Harvard Heart Letter

Heart attack treatment happening faster

Good news for heart attack victims: hospitals across the country have shaved more than 30 minutes off the time it takes to begin artery-opening angioplasty and stent placement, the best treatment for a heart attack in progress.

Hospitals use a measure called door-to-balloon time (named after the balloon used to open an artery) to track how quickly they can get a patient from his or her arrival at the hospital to the start of angioplasty. In 2005, the median door-to-balloon time was 96 minutes. At the end of 2010, it was 64 minutes (Circulation, Aug. 30, 2011). That's a remarkable improvement, prompted by efforts from the American Heart Association, the American College of Cardiology, and other organizations.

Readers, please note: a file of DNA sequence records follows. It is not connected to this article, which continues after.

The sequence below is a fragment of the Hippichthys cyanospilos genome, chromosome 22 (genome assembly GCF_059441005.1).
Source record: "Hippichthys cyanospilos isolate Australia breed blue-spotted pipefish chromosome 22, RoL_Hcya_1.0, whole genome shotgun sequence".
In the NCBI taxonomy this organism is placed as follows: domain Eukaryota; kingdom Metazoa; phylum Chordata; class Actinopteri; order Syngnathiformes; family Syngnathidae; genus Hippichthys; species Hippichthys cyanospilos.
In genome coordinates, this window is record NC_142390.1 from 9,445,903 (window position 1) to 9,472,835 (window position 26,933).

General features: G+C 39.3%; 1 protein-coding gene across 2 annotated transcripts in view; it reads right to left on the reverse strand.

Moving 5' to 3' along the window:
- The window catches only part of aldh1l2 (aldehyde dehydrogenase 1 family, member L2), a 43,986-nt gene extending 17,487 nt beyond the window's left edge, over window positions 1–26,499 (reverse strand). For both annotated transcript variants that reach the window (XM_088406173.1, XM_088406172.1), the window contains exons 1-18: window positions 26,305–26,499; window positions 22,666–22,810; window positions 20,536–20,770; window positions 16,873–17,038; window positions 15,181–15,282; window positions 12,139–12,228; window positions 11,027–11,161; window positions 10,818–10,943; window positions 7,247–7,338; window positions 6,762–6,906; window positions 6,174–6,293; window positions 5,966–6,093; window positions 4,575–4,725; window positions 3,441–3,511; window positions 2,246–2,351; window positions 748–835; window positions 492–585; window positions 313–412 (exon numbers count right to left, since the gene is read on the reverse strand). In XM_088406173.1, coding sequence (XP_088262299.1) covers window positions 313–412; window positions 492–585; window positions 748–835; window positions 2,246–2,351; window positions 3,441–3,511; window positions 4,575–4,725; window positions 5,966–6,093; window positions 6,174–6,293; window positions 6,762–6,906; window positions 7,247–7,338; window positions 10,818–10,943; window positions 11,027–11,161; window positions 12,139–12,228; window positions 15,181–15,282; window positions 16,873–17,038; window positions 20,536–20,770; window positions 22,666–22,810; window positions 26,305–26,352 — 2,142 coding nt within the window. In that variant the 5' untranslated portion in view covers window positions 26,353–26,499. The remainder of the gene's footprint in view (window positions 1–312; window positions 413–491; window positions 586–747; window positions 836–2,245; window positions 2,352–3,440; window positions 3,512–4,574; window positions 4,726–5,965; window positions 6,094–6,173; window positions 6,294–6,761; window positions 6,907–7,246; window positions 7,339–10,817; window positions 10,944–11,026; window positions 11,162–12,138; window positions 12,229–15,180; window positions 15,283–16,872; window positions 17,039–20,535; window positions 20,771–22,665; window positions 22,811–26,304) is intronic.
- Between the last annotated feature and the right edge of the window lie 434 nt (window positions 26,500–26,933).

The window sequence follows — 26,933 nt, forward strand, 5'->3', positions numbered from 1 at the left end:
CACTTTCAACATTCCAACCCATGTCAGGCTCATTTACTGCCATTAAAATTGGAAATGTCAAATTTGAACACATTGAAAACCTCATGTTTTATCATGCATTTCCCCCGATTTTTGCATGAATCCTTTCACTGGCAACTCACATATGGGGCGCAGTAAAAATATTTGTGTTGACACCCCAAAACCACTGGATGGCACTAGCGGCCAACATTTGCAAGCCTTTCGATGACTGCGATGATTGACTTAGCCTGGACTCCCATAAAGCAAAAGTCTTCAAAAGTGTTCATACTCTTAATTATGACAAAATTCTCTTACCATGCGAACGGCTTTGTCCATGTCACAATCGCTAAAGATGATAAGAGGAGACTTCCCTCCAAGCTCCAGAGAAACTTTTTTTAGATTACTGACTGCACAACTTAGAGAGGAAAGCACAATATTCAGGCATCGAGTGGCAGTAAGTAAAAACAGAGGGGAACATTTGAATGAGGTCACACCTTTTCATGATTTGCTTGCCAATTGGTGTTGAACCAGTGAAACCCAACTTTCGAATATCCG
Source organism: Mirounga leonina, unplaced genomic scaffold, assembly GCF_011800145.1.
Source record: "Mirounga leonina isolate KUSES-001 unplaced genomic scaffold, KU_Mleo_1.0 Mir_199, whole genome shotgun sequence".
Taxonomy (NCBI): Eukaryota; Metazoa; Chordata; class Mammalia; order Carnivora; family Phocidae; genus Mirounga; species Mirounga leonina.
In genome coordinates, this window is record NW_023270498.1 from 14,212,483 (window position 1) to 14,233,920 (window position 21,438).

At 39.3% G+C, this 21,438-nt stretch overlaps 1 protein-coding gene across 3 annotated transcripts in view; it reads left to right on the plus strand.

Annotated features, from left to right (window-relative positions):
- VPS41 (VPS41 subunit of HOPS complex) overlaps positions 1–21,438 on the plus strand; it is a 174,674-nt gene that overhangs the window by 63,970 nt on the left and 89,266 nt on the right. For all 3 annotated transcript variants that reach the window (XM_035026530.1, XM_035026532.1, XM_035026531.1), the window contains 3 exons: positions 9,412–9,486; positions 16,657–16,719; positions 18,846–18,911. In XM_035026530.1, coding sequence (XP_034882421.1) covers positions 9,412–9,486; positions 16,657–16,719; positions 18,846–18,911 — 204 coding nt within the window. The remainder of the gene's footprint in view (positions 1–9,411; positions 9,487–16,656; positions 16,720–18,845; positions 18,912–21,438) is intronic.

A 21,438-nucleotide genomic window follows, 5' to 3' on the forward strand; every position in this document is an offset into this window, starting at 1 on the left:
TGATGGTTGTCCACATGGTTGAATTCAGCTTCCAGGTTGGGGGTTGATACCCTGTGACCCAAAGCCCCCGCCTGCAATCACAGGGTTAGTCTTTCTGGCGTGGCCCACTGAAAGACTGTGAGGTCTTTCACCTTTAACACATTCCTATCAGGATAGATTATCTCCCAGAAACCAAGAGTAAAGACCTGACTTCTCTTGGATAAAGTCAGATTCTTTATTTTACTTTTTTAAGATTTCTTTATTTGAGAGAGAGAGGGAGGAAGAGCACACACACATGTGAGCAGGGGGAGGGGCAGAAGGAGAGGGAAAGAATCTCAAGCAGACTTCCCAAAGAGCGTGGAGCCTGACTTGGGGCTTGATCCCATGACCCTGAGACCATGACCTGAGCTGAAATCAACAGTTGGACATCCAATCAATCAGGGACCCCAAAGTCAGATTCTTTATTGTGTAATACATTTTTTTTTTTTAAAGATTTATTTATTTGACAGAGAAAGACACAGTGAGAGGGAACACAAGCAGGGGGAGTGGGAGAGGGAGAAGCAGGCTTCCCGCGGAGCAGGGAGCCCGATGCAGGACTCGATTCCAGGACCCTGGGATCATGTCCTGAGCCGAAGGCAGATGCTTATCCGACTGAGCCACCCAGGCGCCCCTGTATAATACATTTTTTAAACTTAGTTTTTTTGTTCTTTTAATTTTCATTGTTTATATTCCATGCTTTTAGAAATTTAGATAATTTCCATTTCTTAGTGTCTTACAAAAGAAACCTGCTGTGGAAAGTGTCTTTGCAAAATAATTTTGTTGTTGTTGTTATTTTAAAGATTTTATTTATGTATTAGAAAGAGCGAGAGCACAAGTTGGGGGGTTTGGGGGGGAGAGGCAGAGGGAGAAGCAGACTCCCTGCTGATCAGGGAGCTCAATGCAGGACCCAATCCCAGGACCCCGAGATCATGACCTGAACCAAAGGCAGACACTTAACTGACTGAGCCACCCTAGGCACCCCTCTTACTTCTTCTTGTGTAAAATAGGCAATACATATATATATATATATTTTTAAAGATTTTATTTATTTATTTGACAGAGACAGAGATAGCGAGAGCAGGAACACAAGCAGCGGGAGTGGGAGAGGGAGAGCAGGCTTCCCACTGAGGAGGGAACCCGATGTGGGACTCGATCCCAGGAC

A heart attack (myocardial infarction) cuts off blood flow to part of the heart. The sooner angioplasty restores blood flow, the less permanent damage the heart will sustain.

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